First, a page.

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Spring styles bloom on Fashion Week runways

Oscar de la Renta seems to have Jacqueline Kennedy on his mind
/ Source: The Associated Press

Spring fashion is beginning to take shape in the opening days of New York Fashion Week — however loose that shape may be.

Flirty frocks are mostly short with swinging hems. Eyelet fabrics embrace the season’s lighthearted spirit, while the favorite colors are black and white with pops of brights instead of traditional warm-weather pastels.

However, scores of designers have yet to preview their lines before the shows wind up Friday, so there’s room for other trends to show up on the catwalks.

Proenza Schouler: “Young” and “sophisticated” aren’t terms you often hear together, but when you’re talking about Proenza Schouler, the words are a natural pair.

Their runway was a parade of sexy stripes Monday afternoon. Tight skirts alternated horizontal panels of color; the most noteworthy one had rows of yellow, white and gray beads. It might not be easy to wear but it was beautiful to look at.

It was the same thing with the bra-style tank tops that have become one of Lazaro Hernandez and Jack McCollough’s signatures.

The great coats were another story. The quilted black swing coat — which was also offered as a cropped jacket — could be worn by women of different ages, shapes and styles as long as they have a thick wallet.

Among those applauding at the end of the show were Demi Moore and Ashton Kutcher.

Oscar de la Renta: De la Renta is a favorite of first ladies past and present, and for spring 2007, he seemed to have Jacqueline Kennedy on his mind.

The shift dresses and portrait-collar skirt suits seen in his show Monday were shapes rooted in the early 1960s, yet de la Renta kept them modern with interesting fabrics and embroidery. One recurring print was a Georgia O’Keeffe-style floral, sometimes in bright red, other times in bright blue.

It could have been a coincidence that the first few outfits on the runway were in red, white and blue, but in his notes, de la Renta acknowledged that his show was taking place on the fifth anniversary of the Sept. 11 terror attacks.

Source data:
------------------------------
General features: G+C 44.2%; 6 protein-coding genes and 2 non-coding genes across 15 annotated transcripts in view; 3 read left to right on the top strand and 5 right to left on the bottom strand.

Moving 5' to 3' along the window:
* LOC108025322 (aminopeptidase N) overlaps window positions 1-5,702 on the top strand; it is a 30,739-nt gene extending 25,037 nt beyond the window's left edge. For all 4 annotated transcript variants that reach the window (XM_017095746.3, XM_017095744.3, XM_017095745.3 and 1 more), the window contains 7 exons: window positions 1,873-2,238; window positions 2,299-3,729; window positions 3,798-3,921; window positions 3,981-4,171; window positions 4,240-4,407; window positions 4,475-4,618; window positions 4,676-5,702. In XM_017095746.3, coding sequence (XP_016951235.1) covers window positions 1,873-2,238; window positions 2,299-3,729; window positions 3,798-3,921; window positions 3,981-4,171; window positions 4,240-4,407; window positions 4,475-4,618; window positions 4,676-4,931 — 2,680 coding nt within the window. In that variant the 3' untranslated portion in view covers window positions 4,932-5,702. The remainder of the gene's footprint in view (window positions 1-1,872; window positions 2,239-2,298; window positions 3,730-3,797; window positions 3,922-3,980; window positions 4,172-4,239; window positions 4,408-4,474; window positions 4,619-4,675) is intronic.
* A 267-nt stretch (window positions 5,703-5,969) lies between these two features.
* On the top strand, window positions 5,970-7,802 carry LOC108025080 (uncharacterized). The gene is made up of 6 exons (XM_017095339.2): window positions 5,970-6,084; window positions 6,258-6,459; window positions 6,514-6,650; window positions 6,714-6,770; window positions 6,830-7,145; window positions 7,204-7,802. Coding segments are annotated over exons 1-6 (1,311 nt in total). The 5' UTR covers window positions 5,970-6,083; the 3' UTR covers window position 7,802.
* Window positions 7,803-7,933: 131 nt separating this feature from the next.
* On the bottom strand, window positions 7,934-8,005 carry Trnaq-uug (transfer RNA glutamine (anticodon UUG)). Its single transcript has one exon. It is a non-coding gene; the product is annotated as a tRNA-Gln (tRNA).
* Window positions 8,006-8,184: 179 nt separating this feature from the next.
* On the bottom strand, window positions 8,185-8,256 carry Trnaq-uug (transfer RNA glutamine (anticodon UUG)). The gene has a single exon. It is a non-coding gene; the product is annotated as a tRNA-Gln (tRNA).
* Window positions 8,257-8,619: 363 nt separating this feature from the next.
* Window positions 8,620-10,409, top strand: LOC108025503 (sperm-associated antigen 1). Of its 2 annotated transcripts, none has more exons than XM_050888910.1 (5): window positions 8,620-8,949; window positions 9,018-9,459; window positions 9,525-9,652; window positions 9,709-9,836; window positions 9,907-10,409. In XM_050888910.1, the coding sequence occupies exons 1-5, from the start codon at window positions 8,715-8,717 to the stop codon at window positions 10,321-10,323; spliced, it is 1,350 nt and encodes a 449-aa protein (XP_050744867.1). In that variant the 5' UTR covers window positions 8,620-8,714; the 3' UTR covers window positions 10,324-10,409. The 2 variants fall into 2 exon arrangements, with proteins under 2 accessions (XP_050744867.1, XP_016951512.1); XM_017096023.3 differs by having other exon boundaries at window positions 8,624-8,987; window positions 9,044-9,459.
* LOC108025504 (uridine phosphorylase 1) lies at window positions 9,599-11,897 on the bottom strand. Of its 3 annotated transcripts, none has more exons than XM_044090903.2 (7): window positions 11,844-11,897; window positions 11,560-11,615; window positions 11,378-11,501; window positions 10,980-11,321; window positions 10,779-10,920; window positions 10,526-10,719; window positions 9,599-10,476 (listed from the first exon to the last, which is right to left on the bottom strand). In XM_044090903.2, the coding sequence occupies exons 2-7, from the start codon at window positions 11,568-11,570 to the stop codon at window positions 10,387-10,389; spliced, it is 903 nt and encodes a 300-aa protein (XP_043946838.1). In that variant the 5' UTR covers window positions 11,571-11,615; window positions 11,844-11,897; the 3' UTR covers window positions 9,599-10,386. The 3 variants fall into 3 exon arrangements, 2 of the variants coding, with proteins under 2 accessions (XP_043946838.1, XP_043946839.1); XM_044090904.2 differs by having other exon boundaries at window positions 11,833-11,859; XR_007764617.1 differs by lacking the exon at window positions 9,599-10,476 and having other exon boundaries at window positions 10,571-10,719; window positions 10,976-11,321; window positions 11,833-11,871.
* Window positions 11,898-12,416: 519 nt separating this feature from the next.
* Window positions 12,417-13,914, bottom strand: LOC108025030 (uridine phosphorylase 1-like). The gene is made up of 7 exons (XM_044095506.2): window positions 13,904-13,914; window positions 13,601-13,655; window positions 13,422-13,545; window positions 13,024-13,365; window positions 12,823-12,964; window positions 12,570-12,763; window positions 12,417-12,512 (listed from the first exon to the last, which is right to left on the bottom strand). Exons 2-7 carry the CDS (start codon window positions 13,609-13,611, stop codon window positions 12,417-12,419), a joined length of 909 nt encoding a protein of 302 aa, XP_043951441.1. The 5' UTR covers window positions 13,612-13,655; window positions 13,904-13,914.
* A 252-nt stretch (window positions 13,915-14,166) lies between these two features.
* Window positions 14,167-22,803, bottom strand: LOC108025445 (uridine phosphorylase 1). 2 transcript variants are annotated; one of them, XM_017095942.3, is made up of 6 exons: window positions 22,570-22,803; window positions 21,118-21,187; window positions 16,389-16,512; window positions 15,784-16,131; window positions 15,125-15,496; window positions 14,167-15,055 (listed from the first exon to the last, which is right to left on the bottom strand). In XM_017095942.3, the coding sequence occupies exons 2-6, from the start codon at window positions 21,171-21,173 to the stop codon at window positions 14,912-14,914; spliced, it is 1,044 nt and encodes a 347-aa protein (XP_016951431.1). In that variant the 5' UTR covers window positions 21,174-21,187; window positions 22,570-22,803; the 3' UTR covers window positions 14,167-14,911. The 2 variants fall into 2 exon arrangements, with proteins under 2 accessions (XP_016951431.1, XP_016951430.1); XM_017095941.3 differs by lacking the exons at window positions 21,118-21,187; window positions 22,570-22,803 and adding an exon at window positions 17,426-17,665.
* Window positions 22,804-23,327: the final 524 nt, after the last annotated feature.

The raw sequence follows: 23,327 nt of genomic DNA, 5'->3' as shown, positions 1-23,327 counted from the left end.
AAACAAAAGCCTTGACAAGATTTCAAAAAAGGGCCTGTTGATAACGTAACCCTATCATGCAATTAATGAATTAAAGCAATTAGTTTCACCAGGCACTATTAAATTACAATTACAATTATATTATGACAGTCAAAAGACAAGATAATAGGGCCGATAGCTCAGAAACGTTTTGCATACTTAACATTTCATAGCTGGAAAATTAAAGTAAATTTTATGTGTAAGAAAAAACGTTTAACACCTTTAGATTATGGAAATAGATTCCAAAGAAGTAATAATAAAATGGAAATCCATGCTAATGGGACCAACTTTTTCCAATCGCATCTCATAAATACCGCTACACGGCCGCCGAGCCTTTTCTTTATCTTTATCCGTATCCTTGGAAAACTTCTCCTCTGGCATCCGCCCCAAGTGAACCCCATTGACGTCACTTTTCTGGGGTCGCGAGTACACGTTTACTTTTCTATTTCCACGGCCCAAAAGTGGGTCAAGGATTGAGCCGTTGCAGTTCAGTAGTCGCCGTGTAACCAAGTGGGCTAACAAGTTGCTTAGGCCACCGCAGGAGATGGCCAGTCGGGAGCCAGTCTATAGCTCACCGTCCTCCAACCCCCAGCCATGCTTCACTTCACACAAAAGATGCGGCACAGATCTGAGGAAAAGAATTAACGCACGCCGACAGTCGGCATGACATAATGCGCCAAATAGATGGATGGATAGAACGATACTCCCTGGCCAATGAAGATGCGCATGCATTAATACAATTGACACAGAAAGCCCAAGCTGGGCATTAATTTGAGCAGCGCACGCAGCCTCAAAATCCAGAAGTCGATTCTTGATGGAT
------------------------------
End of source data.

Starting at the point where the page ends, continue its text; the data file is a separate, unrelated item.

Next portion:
“Five years ago today, as I was preparing for the opening of the spring show, tragedy struck us all. Today, we honor the memory of those who died. As I present this collection, I still strongly believe in the spirit of America and the great generosity of its people,” he wrote.

Embroidery is de la Renta’s signature — and he didn’t disappoint. A navy-and-white embroidered dress, a yellow embroidered ballgown and a form-fitting, cream-colored embroidered-lace gown had that de la Renta touch.

Bubble skirts are another de la Renta hallmark, but he probably should have skipped them this time; they were too pouffy, too dramatic and seemed out of place.

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A short shift in a red-and-white hydrangea jacquard fabric could be worn anywhere and anytime, and a beige eyelet strapless sundress with a hint of metallic shine could be the “go-to” dress of the season because of its flexibility, wearability and elegance. Herrera also included a series of dresses made from rows of embroidered ribbons in a triangular pattern that was completely unique.

Max Azria: With his new signature collection, Azria tried to walk a fine line between cool and casual. Sometimes it worked — as with a striped button-front dress in a breezy purple-and-white gauze with embroidered pockets — but even breezy summertime dresses need shape and some of Azria’s didn’t have any. Others, while intentionally wrinkled, were too wrinkled to wear anywhere but the beach.

Azria gets kudos for mixing different shades of white, creating refreshing combinations instead of blinding ones. He also gets kudos for getting Kevin Costner on his front row.

Cynthia Steffe: Steffe said this collection was inspired by the scene at St. Tropez, France, and the cast of characters it draws, and tanned bathing beauties would look great in her breezy white shifts. But the beautiful color blue she used for many of her cocktail dresses looked more like the nearby Mediterranean. One look that bridged the beach was a blue eyelet halter dress.

Jill Stuart: Stuart knows her customer — young women who are comfortable wearing very little and who have such shapely figures that their clothes don’t need much structure. For these customers, there were lots of options, including swinging minidresses in layers of lace. The best ones were a rose-colored lace baby-doll dress and a white strapless dress with a nude-colored lace overlay shift over it.